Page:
Brain Implants Capable of Turning Thought into Speech

illustration of transparent Brain with electrodes coming out

Researchers with the University of California, San Francisco (UCSF) developed a “neural decoder” that translates brain activity to synthesize audible speech. They published their research in the journal Nature.

Current technology, such as those used by the late cosmologist Stephen Hawking, involve assistive devices that use eye or facial muscle movements into letter-by-letter spelling. Those produce a high error rate and are slow, usually about 10 words per minute. Natural speech averages about 150 words per minutes, although most everyone knows people who talk much faster or much slower.

The USCF technology was a two-stage method. They began by collecting high-resolution brain activity data from five volunteers over several years. All of these volunteers had normal speech function, but had electrodes implanted directly in their brains because they were being monitored for epilepsy treatment. The electrodes were used to track brain activity in speech-related areas of the brain while the patients read out loud.

The researchers then developed a two-stage process to create those words. The first step was to build a decoder to interpret the recorded brain activity patterns. These were analyzed as a set of instructions for movements related to speech, including lips, tongue, jaw and larynx. They then engineered a synthesizer that translated the virtual movements to produce speech.

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Gopala Anumanchipalli, co-lead author of the study, told Smithsonian Magazine that in patients who would benefit from the technology, such as ALS patients, “The brain is intact in these patients, but the neurons—the pathways that lead to your arms, or your mouth, or your legs—are broken down. These people have high cognitive functioning and abilities, but they cannot accomplish daily tasks like moving about or saying anything. We are essentially bypassing the pathway that’s broken down.”

The system worked pretty well. Listeners had problems with about 30% of the synthetic speech. Examples include hearing “rabbit” when the computer said “rodent.” There were also some misunderstandings with uncommon words, examples being, “At twilight on the twelfth day we’ll have Chablis” and “Is this seesaw safe?” These were chosen because they include all the phonetic sounds in English.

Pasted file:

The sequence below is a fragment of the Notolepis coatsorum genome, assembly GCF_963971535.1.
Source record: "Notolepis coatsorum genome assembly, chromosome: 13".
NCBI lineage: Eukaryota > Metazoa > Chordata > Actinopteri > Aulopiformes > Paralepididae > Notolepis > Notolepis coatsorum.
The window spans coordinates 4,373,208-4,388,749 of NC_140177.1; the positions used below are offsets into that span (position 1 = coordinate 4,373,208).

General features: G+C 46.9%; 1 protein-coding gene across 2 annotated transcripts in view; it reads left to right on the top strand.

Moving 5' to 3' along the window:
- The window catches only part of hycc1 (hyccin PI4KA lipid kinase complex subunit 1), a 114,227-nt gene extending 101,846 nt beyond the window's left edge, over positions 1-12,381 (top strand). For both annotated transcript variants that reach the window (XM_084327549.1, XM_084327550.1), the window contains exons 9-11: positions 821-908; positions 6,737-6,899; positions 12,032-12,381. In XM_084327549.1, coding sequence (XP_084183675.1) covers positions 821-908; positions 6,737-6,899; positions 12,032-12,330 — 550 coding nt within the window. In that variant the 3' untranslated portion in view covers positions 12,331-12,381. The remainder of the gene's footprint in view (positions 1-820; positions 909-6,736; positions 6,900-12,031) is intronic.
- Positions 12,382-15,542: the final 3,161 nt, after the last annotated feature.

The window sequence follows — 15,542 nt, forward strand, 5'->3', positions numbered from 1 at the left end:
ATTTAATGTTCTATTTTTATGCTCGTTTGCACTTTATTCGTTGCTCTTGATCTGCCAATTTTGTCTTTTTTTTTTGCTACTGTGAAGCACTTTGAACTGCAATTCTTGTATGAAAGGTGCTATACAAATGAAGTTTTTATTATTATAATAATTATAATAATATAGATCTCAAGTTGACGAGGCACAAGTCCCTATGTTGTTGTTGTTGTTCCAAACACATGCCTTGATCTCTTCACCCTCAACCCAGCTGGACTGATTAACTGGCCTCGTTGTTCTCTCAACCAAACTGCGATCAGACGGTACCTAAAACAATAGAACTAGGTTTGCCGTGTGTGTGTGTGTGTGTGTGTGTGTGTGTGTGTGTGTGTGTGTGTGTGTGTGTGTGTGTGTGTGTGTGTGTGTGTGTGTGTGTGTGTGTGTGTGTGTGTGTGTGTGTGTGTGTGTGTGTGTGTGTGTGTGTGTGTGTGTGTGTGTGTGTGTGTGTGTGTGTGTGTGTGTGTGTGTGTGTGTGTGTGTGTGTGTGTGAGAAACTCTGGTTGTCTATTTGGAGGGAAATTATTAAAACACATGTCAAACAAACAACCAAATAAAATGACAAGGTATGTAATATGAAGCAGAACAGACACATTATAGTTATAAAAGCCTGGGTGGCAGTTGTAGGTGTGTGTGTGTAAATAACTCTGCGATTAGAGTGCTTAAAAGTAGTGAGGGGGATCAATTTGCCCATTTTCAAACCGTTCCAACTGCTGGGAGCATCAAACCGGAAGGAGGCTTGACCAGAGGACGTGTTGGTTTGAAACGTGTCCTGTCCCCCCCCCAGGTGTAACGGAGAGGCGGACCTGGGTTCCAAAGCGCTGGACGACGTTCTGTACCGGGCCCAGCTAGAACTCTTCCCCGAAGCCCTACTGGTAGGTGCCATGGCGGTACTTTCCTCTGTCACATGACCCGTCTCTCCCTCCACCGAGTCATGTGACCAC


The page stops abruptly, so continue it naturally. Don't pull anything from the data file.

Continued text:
Listeners transcribed 43% of sentences with a 25-word vocabulary perfectly, and 21% of words perfectly with a 50-word vocabulary. Overall, about 70% were correctly transcribed.

Edward Chang, a UCSF neurosurgeon and study leader, indicates the next step will be to improve the quality of the audio so it is more natural and understandable. He also notes that the movements of the vocal tract were similar from person to person, which should mean it’s possible to create a “universal” decoder. “An artificial vocal tract modeled on one person’s voice can be adapted to synthesize speech from another person’s brain activity,” Chang told IEEE Spectrum.

The technology is a long way from being used in clinical practice. One reason is simple—it currently requires inserting electrodes directly into the brain. “That’s a heck of a constraint,” neuroscientist Marcel Just of Carnegie Mellon University told STAT. He is currently working on noninvasive methods to detect thoughts.

One more step the researchers took was to have a participant silently mime the sentences instead of reading them out loud. The resulting sentences reproduced synthetically weren’t as accurate, but the correlation between speech and non-vocalized speech has a lot of implications.

Josh Chartier, a co-lead author on the study and a UCSF bioengineering graduate student, stated, “It was really remarkable to find that we could still generate an audio signal from an act that did not generate audio at all.”

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